Open Source vs. Mac vs. Windows

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FJ de Kermadec

FJ de Kermadec
Feb. 09, 2004 02:47 AM
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An increasing number of Windows users are running away from Microsoft, feeling threatened, abused or [fill in the blank] by a giant company... This movement is relayed by the general media that publishes increasingly detailed articles about how wonderful all open-source solutions are, as opposed to proprietary operating systems.

I am afraid that, in the excitement, many users are mixing up the company that they try to escape ( Microsoft ) and companies in general, leading to a very confusing and potentially dangerous situation -- and I am not talking about economics here...

Before closing your browser tab and deleting all my articles from your hard drive, allow me to explain myself !

I have nothing against Linux, BSD, Open Source or the people who make these great projects possible ! On the contrary : I think that most of the amazingly great technologies that have emerged lately have roots in the open source movement -- just look at OpenOffice, Mozilla, OpenSSH, the BSD family and many, many more... ! I use open source applications with great pleasure in my daily workflow and would probably never go back to their commercial counterparts.

Unlike some users, though, and unlike what most articles suggest, I am not trying to escape companies by doing that : I use open source software when it is superior to its commercial counterparts.

My computer of choice is a Macintosh with Mac OS X v. 10.3, Panther, loaded with Apple applications. At first sight, some users may think that it is as proprietary as you can get. But if you look closer you will see that I also use OpenOffice, Mozilla Thunderbird, Mozilla Firebird, Camino, KOffice, Chatzilla... and that all of this sits on a standards-based, open source operating system !

Why ? Because I think that open source truly shines when it can be combined with proprietary solutions, in an elegant way.

Indeed, only a company can create a large, unified group of developers, interface designers, marketers, support advisors, resellers... And only a company can work closely with multiple vendors to create perfectly integrated, compatible applications like FinalCut, QuickTime or XGrid.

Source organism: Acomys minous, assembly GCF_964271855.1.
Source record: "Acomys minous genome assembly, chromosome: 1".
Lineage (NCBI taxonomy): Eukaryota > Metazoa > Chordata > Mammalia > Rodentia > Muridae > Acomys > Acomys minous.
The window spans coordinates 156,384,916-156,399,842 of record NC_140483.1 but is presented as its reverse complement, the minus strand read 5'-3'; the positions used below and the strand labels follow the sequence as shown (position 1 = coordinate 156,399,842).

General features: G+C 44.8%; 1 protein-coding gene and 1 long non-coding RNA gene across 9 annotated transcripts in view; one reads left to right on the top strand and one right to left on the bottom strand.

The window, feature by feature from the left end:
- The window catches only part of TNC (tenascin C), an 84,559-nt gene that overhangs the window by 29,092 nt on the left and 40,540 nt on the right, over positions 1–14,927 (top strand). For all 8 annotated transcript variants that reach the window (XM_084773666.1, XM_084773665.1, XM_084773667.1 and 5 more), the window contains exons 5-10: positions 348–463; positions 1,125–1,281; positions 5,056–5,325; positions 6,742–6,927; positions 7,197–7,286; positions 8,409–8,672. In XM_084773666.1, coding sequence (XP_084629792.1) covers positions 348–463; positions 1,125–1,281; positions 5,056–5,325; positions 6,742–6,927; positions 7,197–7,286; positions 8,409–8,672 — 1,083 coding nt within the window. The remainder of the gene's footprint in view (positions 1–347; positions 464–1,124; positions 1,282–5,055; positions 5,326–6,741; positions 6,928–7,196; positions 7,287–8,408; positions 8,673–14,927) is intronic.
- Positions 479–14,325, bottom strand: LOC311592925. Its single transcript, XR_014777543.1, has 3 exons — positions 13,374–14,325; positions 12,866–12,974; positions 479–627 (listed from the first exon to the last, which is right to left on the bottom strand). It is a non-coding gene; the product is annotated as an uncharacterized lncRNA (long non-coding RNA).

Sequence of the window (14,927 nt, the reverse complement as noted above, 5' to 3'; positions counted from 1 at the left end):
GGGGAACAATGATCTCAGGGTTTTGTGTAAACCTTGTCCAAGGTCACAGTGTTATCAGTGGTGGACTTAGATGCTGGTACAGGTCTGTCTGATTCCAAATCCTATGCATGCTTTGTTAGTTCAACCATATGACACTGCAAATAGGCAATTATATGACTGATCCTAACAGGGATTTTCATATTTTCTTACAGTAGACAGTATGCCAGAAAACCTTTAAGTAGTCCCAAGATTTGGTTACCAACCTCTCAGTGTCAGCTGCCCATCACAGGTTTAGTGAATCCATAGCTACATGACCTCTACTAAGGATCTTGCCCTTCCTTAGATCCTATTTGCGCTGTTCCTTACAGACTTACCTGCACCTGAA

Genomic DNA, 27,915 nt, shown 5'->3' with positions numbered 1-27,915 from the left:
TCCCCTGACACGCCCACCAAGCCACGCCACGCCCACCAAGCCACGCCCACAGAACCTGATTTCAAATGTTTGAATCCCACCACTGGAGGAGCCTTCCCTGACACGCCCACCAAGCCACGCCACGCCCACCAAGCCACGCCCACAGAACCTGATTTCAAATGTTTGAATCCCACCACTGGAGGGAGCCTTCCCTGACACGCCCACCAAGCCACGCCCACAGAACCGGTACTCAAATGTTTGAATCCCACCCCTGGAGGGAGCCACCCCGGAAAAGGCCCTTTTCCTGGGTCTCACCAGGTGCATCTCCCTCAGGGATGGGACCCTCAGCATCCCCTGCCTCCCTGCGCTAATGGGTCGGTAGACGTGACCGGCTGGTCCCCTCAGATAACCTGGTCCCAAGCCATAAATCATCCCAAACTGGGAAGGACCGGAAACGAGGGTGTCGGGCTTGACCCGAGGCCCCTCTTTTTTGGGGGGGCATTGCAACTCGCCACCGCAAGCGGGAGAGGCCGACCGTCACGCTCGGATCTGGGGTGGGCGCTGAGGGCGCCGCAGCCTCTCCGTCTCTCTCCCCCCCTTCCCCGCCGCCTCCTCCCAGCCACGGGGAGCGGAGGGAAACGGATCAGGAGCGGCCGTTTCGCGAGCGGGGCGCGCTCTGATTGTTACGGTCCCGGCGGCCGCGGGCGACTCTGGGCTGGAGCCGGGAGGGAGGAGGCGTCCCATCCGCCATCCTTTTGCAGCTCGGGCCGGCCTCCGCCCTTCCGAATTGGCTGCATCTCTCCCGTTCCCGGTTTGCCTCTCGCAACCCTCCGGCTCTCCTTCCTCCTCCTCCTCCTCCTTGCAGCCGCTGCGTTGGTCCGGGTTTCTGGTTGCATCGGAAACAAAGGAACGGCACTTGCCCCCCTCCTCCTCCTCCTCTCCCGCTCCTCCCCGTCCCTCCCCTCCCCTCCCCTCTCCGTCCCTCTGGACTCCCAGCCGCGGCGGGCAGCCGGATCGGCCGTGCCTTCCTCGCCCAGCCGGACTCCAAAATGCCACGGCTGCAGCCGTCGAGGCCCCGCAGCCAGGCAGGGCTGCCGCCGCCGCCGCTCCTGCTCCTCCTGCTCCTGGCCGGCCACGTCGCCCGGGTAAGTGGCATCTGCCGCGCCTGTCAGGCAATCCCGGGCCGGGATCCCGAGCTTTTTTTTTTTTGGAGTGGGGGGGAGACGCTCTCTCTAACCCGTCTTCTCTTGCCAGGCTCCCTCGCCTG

Even open source projects that try to provide support now have to ask for money -- and isn't this the beginning of what some are trying to escape ? If you need help with a Mozilla product, you will need to pay $39.95, for example. If you become a Mandrake Club platinum member, you are paying for almost a full-price copy of Panther every month -- the "recommended level" would bring you down to a copy of Panther per year.

No open source project -- or company, for that matter -- has released an operating system that matches the elegance and efficiency of Mac OS X -- in terms of appearance, ease of use, and technology.

But, in the same way, only open source movements can guarantee freedom -- since there isn't one company that can decide what it does with the code --, form a group of culturally diverse, talented developers -- since there is no formal office needed --, create great specialized software -- since profit is not a concern --, mix and match various technologies...

By combining the strengths of these two philosophies, we could get the best of both worlds and provide users with solutions that are at the same time polished and free -- as in "not proprietary".

Apple is the first company that works so closely with the open source community, while releasing commercial products on such a scale. The open source community helps Apple and Apple helps it by giving back some code they have developed internally.

Let's take a few examples ! Darwin, a fully open source operating system, is the foundation of Mac OS X, the world's most advanced operating system. Mac OS X server leverages many open source technologies and allows many users who would not know what to do with the raw project files to use them. Best of all, Safari is the result of a true collaboration between Apple and the KHTML team.

I simply wish that more companies could follow this trend that is beneficial for them and for the open source community. Some of them do, of course, but not all, far from it.

I certainly appreciate why someone would want to work with all open-source solutions and in no way am I trying to imply that open source projects should be "integrated" into companies -- since this would negate the "open source" part. But how many users actually take the time to read the source of what they install ? Yes, they could but most of them don't : how could you read millions of lines of code alone ? How cheap is an operating system or server solution that you cannot install or maintain yourself ?

Many of the PC users I know installed a Linux or BSD distribution on their machines, tried to use them and to set them up, only to go back to Windows a few weeks later. Why ? Because they ran into compatibility issues, because they didn't want to read books and post in mailing lists to learn how to use their new OS. That's really a shame since these people are clearly missing something, tons of great open source stuff that they could be using today on their Macs, along with iLife and QuickTime.

In a word, I do not believe in "all proprietary" ( this would be 1984 ;-) but, at the same time, I don't believe in "all open source" either. Both worlds have their strengths and weaknesses and the Mac seems to be at the center of their reunion ! You wouldn't want to miss that, would you ?

Until next time, dear Mac users, enjoy thinking different !

FJ de Kermadec is an author, stylist and entrepreneur in Paris, France.